A transit watchdog agency's annual "shmutz" report has found nearly 70 percent of the cars in the New York City subway system are dirty and it designated the trains of the G, Q and No. 6 lines as the filthiest of the fleet.
The M line, which terminates in Middle Village, got the title of cleanest.
Despite the negative findings, the survey by the Straphangers Campaign acknowledged that overall things had improved a bit since the previous year's inspection. The survey found 32 percent of all subway cars clean, compared with 27 percent in 1998.
Among lines that became dirtier over the past year was the No. 7, which ferries passengers between West 42nd Street in Manhattan and Flushing. Inspectors found 76 percent of cars on the line dirty, compared to 39 percent a year earlier.
The survey said 91 percent of the cars of G trains, which run from Forest Hills in Queens to 9th Street in Brooklyn, were dirty. The Q line, running between Brighton Beach in Brooklyn through Manhattan to Roosevelt Island and 21st Street in Long Island City, had 88 percent of its cars dirty as did the No. 6 line, the Lexington Avenue local connecting Pelham Bay Park in the Bronx with the Brooklyn Bridge in Manhattan.
The transit advocacy agency said the M line, which runs from Metropolitan Avenue in Queens to Bay Parkway in Brooklyn, was 71 percent clean, achieving the "most improved title" and making tremendous progress from the previous year, when only 5 percent of its cars were found to be clean.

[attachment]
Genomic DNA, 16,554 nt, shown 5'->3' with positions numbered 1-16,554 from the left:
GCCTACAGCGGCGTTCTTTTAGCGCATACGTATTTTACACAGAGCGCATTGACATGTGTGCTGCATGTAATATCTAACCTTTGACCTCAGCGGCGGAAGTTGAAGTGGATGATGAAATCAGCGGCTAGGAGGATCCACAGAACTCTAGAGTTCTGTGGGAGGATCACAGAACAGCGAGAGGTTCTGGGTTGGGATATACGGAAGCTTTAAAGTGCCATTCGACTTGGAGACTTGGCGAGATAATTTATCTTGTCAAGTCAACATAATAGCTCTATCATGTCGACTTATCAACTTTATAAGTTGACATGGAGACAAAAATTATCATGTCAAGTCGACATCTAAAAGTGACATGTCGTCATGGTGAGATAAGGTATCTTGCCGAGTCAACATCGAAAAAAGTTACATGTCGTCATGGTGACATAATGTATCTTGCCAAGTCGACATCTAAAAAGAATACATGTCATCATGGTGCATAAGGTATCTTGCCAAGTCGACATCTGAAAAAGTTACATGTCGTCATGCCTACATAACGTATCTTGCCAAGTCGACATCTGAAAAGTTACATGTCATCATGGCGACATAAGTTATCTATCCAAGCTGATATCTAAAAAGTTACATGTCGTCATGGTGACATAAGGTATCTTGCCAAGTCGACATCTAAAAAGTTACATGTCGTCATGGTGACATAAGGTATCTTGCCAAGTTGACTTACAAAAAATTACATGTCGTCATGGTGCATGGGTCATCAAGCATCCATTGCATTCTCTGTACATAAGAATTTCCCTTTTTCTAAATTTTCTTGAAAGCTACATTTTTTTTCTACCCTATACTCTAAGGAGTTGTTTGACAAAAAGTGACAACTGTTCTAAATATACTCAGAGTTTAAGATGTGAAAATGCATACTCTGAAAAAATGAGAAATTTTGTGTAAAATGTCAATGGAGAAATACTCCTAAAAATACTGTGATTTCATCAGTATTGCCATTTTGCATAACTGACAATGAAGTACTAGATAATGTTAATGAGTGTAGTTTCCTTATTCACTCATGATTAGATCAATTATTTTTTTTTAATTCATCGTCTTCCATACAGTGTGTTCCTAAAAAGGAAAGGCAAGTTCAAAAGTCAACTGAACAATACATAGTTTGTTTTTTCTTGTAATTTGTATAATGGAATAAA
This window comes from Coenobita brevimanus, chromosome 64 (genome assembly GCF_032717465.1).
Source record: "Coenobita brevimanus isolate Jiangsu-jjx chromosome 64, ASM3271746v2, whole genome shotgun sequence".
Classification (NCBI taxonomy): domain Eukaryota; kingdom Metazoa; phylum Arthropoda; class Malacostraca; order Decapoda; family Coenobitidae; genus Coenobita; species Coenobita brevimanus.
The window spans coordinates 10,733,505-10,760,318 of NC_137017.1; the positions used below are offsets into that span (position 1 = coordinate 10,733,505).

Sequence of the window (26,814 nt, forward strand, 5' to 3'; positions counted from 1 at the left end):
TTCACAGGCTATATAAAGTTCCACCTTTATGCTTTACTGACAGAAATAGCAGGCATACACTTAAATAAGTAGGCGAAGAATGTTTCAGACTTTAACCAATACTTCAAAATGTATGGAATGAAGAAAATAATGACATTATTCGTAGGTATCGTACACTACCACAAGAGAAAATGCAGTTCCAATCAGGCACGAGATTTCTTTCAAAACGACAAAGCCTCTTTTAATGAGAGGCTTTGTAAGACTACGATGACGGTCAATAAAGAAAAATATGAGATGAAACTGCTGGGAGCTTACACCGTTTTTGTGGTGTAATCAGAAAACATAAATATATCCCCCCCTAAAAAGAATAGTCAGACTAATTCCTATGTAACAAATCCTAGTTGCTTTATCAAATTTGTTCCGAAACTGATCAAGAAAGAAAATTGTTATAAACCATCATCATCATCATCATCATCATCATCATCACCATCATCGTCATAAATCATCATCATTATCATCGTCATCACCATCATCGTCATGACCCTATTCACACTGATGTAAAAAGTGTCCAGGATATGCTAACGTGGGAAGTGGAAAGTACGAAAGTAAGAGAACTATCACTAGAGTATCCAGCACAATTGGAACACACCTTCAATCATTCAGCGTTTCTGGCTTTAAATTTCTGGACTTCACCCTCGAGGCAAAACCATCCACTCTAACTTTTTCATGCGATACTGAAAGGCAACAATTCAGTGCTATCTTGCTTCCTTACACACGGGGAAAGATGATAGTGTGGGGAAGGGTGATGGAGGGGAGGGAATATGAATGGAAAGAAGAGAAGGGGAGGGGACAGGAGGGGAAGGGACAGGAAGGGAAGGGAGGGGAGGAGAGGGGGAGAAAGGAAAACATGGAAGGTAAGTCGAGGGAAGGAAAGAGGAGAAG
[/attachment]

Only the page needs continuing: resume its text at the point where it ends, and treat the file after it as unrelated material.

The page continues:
In the survey, volunteer inspectors checked 2,000 subway cars on 20 subway lines between August 1999 and January 2000. Cars were rated for cleanliness of floors and seats using Metropolitan Transportation Administration official standards for measuring whether cars are clean. The survey did not take into consideration whether there was litter, such as discarded food, papers or other debris.
The number of cars overall found to be "heavily dirty" dropped since the previous survey from 47 percent to 24 percent.
Gene Russianoff, a spokesman for the Straphangers Campaign, said hiring of more car cleaners helped. The Transit Authority restored car cleaners it had cut in recent years. This past August, for instance, there were 1,112 car cleaners compared to 958 in 1998.
"More elbows have meant more elbow grease and that's meant cleaner subway cars," Russianoff. said.
Al O'Leary, chief spokesman for the Transit Authority, said "we are committed to keeping the system as clean as humanly possible, given the fact that it carries more than 4 million people a day. We think the overwhelming majority of subway cars are clean and our customers know that."
Among other lines and percentage of dirty cars, the A line, 74 percent; D line, 74 percent; J/Z line, 73 percent; F line, 70 percent; E line, 65 percent; R line, 65 percent; B line, 49 percent; and N line, 49 percent.
©2000 Community News Group
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